Anyway, I mention all of that as background because when he started me on Adderall, I got the same schpiel from him. And of course I reminded him that he’d said all that before, and of course he told me that this time he meant it, that Adderall was basically speed, etc. Well, on the lower dosages of Adderall (5mg and 10mg), as usual, I didn’t notice anything. But once I worked my way up to 15mg, 20mg, and then 30mg, I started actually noticing some results. In all cases I could still choose to go back to sleep if I wanted to, but as the dose increased, it would make it very difficult to fall back into a deep sleep. My mind would become active a little while after taking the pills, and so while I could stay in bed half-asleep, my mind would still be going and eventually I’d decide to get out of bed. This doesn’t sound like very much to most people, I imagine, but for me it was a very big step. If I had gone to bed very late the night before, then I would sometimes be able to sleep for a bit longer, but generally I would want to get out of bed within an hour of taking the pills. This would even be the case if I was dreading the day ahead of me (which is often tied to my desire to remain in bed — the upcoming day often seemed overwhelming, and thus it was easier to just ignore it and stay in bed). With the Adderall, I may still have the thought process that the day was going to be tiring and overwhelming, but somehow the Adderall prevented my mind from just shutting itself down at the prospect of facing the day. I’d still feel melancholy about facing the day, but I wouldn’t retreat back into sleep.
Furthermore, the Adderall helped my energy levels during the rest of the day. Which I guess you’d expect from an amphetamine. But it doesn’t feel like I had imagined it would feel to take speed (I’ve never tried it). I don’t feel jittery or nervous or wired or driven or bursting with energy or unable to sit still or anything like that. In truth, I *feel* much the same as I did before. But somehow I am able to make myself start working on things where before I would struggle to find motivation to do that. I’ve been markedly more productive since starting on the Adderall.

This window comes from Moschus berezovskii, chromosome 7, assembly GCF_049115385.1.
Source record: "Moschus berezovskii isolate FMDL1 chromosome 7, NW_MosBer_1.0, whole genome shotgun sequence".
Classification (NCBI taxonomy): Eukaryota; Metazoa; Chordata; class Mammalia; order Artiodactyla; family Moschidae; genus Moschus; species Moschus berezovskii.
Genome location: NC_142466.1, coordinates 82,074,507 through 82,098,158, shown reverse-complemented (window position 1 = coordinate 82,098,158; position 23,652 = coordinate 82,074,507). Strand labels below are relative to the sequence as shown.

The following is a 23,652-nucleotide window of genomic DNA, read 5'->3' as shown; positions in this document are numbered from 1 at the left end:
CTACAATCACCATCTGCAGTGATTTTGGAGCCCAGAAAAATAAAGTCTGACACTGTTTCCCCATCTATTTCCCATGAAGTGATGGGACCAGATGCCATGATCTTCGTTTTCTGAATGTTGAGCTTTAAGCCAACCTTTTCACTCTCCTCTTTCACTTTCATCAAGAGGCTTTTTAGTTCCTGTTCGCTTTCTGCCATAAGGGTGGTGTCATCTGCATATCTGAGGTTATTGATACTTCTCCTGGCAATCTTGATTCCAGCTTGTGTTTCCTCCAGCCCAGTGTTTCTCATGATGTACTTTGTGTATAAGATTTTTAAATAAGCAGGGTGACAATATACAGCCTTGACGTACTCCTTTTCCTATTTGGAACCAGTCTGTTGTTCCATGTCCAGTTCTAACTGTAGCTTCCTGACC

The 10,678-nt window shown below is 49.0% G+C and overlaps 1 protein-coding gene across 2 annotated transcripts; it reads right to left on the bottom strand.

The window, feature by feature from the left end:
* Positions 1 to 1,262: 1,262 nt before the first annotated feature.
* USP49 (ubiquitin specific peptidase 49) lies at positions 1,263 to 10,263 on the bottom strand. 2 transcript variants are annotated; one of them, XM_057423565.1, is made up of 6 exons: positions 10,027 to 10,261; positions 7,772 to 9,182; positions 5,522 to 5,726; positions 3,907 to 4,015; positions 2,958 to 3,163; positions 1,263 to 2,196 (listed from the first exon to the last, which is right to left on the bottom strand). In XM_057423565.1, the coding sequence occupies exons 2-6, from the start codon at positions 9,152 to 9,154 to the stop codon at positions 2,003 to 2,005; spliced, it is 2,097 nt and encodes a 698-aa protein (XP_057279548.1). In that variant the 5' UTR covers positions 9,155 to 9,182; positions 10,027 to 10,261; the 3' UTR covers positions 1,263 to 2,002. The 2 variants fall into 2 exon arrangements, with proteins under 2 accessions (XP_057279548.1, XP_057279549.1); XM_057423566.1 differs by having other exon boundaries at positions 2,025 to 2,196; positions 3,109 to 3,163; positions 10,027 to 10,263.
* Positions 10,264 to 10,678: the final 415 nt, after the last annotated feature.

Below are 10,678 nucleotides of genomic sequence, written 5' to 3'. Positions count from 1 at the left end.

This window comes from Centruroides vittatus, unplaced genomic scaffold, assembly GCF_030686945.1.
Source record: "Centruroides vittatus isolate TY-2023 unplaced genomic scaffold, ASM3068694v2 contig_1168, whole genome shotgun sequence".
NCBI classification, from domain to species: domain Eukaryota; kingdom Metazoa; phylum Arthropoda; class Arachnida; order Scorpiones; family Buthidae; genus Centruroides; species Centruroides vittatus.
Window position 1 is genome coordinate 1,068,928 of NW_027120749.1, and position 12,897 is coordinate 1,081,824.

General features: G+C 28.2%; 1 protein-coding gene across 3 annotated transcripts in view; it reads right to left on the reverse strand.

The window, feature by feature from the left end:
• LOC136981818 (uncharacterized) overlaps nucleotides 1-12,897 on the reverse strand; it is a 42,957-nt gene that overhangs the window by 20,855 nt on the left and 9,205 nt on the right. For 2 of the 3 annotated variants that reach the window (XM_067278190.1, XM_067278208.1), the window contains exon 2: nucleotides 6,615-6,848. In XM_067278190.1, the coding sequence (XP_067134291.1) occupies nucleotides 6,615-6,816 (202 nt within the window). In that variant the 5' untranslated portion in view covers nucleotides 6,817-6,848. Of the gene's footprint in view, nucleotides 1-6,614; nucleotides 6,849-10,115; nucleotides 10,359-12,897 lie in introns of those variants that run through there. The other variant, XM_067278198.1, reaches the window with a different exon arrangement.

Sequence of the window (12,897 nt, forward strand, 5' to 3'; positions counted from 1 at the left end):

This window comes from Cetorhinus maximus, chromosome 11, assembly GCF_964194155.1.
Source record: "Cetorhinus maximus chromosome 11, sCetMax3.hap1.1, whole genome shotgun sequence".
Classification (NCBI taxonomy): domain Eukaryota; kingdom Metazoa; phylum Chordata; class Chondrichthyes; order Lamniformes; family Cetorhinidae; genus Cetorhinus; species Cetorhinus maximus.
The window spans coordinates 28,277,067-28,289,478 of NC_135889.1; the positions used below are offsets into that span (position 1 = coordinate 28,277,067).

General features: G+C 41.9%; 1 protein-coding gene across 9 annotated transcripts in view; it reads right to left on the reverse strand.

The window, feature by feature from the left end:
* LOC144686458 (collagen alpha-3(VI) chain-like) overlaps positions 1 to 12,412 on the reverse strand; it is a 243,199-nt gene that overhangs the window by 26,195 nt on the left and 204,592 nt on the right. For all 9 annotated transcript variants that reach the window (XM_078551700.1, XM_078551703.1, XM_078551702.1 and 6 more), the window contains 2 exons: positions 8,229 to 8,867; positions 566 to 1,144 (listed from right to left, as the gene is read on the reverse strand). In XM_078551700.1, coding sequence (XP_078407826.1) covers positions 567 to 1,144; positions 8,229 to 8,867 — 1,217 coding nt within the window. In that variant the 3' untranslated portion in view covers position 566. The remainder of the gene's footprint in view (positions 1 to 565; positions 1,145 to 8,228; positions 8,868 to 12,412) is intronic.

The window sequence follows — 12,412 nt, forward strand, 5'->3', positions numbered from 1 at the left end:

Okay, so that all sounds good. But what’s the problem? Well, as I think I mentioned in the last post, along with all of this good stuff, my “dark moods” became much more intense. I know I’ve tried to explain what I mean when I say things like my “dark moods”, but I don’t know if I’ve done a good job of it. Basically what I mean is that I’ll be going about my business, maybe in a good mood, maybe in a neutral mood, maybe in a slightly bad mood. Whatever — nothing out of the ordinary. Suddenly my mind will be flooded with a sense of dread or hopelessness or sadness or despair. And it will attach itself to whatever thought process had been going through my head. So if I was thinking about work, then suddenly work would seem oppressive and hopeless and awful. Or if I was thinking about money or bills or whatever, I would feel like that situation was hopeless. Worst is if I was in a relationship and thinking about the other person, because I would then feel those negative emotions about her or our relationship. In all of these cases I am able to realize that the emotion isn’t really caused by something that is actually wrong in my life. My brain just has to tie it to something, so it picks whatever I had been thinking of.